public WebElement summaryDateElement;

To identify to which element this refers to just do the following:

  1. Open the URL / web page in the Chrome browser
  2. Open the Web developer tools by pressing:
    •  Cmd + Alt + I (on Mac)
    • or by clicking View -> Developer -> Developer tools
    • or by Right-Click and Inspect Element
  3. Click on the Console tab in the Web developer tools
  4. Paste in the console the XPath from your test in the following format:
  5.  $x("//div[contains(@class,'item--lowest')]//a[contains(@class,'summary__date')]")
  6. Hovering with the mouse over the returned result will highlight the page element that the XPATH refers to.
  7. Details about locating elements with Selenium WebDriver can be found in our previous blog post.

That is it. You will see in the console what the XPpath returns.

LoadFocus Team

P.S.: LoadFocus is a cloud load testing platform. Try it for free.

Filed under Uncategorized.

During UI test automation you will need to write tests that validate the options that are present in a select tag.
Getting all the options in the select tag is very simple using Selenium Webdriver and below is how it is done.

1. In the page object model of the page you create a WebElement that identifies the select tag; example class presented below:

import org.openqa.selenium.WebElement;

public class PageObject {
	public String[] occupantNoOptionExpectedArray = {"1", "2", "3", "4", "5+"};
	@FindBy(xpath = "//select[@id='numberofoccupants']")
	public WebElement noOfOccupantsDropdown;


2. In the test you will create a Select object (class like in the below example:

import java.util.List;

import org.openqa.selenium.WebElement;
import org.testng.Assert;
import org.testng.annotations.Test;

public class OccupantPageTest {
	PageObject pageObject = new PageObject();
    public void test_Occupants_Drop_Down_Values() throws Exception{
	     Select selectBedroom = new Select(pageObject.noOfOccupantsDropdown);
	     List<WebElement> optionSelect = selectBedroom.getOptions();
	     for (int i = 0; i < optionSelect.size(); i++){
	      	Assert.assertEquals(optionSelect.get(i).getText(), pageObject.occupantNoOptionExpectedArray[i], "Values in the drop down for number of occupants are wrong"  );

That’s it. Simple. Enjoy.

LoadFocus Team

Filed under Uncategorized.

In order to extract data from the response with JMeter you need to:

  • have the CSV file with the credentials in a format similar to the one below
  • have JMeter installed
  • JMeterPlugins-Extras installed – installing the plugins is detailed on the following post
  • JMeterPlugins-ExtrasLibs installed – installing the plugins is described on the following post

Four steps from the CSV file to being able to login and getting the token from the response

1. The CSV file with the credentials

The CSV file that we will use as the source(username and password) for the login process needs to be in a format similar to the following:






2. Create a new thread group and add the CSV Data Set Config as detailed in the images below

using_csv_for credentials1 using_csv_for credentials2

3. Add the JSON Path Extractor that we will use to extract the token from the response as in our case the response is in the JSON format like the following:


"data": {

"id": "a964a723ecfb61ba5e54d8cd22420f20",


"status": {

"httpStatus": 200,

"success": true


using_csv_for credentials3 using_csv_for credentials4

The expression that we use in the JSON Path Extractor is $ as this refers to the id field in the data object. You need to adjust this to match your JSON format from the response.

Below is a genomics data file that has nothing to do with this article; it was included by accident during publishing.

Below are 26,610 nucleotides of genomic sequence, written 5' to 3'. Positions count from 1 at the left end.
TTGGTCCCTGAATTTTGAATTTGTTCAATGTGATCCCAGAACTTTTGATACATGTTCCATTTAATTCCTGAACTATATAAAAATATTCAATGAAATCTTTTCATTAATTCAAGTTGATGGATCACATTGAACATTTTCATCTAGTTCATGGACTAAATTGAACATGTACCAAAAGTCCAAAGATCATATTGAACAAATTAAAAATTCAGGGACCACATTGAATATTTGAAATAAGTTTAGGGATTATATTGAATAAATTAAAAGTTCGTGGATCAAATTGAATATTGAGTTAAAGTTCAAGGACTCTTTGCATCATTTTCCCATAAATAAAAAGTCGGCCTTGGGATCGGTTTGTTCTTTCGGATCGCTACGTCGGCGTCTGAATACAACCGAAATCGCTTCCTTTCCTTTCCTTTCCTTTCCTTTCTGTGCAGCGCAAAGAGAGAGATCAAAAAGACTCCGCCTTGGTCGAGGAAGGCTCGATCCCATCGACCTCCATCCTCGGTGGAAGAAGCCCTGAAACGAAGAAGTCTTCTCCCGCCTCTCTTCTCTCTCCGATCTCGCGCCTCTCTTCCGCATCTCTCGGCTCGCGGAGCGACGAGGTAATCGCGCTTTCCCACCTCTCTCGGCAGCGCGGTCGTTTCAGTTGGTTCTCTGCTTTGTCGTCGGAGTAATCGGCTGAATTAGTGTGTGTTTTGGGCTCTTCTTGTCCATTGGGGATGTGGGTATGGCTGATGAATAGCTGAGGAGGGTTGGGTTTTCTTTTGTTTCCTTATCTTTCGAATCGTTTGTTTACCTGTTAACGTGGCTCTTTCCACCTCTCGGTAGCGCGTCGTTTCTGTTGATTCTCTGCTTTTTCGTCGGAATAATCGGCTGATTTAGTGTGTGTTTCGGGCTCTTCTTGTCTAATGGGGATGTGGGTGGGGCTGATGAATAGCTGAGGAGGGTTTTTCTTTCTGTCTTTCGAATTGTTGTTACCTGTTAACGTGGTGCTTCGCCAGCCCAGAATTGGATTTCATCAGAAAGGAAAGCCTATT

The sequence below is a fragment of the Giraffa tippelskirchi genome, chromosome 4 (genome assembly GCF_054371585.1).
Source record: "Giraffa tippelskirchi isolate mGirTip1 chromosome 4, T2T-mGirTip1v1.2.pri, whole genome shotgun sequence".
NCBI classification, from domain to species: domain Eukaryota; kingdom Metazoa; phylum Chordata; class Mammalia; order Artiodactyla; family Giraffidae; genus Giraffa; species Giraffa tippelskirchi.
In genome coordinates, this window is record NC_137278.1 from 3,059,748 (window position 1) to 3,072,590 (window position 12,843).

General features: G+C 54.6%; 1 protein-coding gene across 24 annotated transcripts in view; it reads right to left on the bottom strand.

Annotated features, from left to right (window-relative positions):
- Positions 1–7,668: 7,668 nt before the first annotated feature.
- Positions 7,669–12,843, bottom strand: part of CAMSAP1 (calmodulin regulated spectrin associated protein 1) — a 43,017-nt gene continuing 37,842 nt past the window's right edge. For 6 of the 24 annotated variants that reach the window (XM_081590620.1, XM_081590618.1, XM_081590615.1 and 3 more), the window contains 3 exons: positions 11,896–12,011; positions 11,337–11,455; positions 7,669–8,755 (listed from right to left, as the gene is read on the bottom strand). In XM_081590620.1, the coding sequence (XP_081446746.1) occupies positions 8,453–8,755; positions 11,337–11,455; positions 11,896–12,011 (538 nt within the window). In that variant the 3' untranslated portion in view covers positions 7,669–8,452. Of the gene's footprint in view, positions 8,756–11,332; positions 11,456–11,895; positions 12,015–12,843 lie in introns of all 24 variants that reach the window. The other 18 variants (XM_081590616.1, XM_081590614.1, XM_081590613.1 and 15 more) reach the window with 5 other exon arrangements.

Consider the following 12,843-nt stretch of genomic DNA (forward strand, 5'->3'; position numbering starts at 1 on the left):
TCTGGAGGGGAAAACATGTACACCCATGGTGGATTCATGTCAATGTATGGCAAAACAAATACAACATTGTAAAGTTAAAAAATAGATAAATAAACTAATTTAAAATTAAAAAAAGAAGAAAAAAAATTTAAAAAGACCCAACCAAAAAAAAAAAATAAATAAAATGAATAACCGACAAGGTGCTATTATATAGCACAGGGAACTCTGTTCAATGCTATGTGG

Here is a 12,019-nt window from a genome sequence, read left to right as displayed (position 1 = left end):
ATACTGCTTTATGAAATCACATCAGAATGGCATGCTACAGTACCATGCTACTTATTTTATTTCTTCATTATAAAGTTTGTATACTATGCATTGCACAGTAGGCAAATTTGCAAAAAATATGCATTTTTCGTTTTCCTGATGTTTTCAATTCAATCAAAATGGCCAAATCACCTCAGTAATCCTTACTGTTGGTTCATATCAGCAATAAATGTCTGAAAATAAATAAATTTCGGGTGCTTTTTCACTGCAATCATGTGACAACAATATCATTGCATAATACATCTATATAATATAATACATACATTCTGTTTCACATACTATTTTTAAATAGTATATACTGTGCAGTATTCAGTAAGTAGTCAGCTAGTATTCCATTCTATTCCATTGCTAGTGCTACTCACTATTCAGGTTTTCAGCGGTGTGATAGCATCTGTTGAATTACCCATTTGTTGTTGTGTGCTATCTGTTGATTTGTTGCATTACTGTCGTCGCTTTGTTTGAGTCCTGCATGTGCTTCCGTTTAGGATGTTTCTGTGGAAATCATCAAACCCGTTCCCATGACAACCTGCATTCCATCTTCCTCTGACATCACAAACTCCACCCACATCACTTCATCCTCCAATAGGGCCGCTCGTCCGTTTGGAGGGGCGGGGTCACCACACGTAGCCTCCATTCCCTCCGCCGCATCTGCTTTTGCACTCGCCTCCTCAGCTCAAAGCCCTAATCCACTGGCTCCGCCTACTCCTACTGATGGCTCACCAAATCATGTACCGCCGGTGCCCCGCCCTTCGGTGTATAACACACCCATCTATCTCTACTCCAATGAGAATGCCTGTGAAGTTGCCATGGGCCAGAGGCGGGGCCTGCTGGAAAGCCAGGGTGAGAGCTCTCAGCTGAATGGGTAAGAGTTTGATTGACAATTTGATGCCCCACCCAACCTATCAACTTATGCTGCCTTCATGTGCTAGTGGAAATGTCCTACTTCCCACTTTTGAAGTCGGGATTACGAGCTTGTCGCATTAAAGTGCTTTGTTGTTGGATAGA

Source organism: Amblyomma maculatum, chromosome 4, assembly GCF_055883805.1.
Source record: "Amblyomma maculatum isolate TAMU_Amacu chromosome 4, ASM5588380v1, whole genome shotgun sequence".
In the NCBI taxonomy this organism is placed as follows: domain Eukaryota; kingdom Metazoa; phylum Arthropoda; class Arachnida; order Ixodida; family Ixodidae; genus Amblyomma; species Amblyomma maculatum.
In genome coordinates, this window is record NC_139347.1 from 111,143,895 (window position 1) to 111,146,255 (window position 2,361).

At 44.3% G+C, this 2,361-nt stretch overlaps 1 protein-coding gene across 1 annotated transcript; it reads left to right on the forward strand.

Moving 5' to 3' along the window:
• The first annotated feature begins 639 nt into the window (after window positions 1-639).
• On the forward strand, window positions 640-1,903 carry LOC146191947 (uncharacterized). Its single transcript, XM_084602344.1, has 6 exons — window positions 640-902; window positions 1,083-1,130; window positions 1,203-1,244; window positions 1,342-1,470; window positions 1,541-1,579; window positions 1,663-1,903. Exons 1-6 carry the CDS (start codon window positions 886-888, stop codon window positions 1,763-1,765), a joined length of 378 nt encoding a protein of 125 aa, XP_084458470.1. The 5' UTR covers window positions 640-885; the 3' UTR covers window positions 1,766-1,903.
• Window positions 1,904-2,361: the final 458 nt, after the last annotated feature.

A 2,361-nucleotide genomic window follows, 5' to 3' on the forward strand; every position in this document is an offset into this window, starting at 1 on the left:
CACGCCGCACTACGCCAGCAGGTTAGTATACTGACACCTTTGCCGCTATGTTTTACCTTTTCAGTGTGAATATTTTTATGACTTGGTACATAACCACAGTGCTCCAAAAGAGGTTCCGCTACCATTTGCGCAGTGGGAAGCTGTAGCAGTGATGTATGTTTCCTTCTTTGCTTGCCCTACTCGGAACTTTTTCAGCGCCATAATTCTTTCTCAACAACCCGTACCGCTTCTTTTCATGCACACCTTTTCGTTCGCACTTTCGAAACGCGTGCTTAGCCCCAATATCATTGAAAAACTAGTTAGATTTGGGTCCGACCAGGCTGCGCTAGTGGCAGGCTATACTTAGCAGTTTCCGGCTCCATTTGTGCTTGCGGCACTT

4. Create the call that will access the area in the web application for which the user needs to be logged in and add the HTTP Header Manager that will use the token as a X-CSRF-Token like in the image below

using_csv_for credentials5 using_csv_for credentials6

You are all done, now you can access any part of your web application that needs the user to be logged in using the same process that we used at step 4.



P.S.: LoadFocus is a cloud testing platform. Try it for free.

Filed under Uncategorized.

In order to make sure that your application will not break under a heavy load, a web application owner has to perform some basic performance tests.

Here are 4 simple steps how to achieve this with LoadFocus load testing tool:

  1. Log into your account on the LoadFocus platform
  2. Click on the “New Load Test” menu
  3. Enter the details of your web application (the endpoint/URL that you want to access, the number of clients per second and the number of seconds that the test will run) – check image attached for an example
  4. Before starting the test log into your server and use the script that we provide for monitoring the CPU and memory as below (the script is developed for Linux servers):
    1. copy the script to the server where your application is installed: click here to download script.
    2. run the following command:
      chmod 777
    3. run the following command:
      ./ -p node -t 200 -f /home/ubuntu/log.txt -c true
    4. the meaning of the parameters is (please modify according to your needs):
      • -p – The process name to look for
      • -t – The time to monitor specified in seconds
      • -f – path to the file to write the output (if not specified the output will be logged into the console)
      • -c – if specified as true will output in CSV format
  1. Start your load test from
  2. The result of the response times will give you a graph like this:
  3. After the test ends get the result from the stats test on your server (in our example log.txt)
  4. For creating the graphs from the result files we recommend the following online solution: . From that you will get a graph similar to:
  5. Now by using the graphs from and the results from the you can correlate how you server is behaving under load, which will give you an idea if the machine needs to be upgraded or is enough to support the load your clients will generate.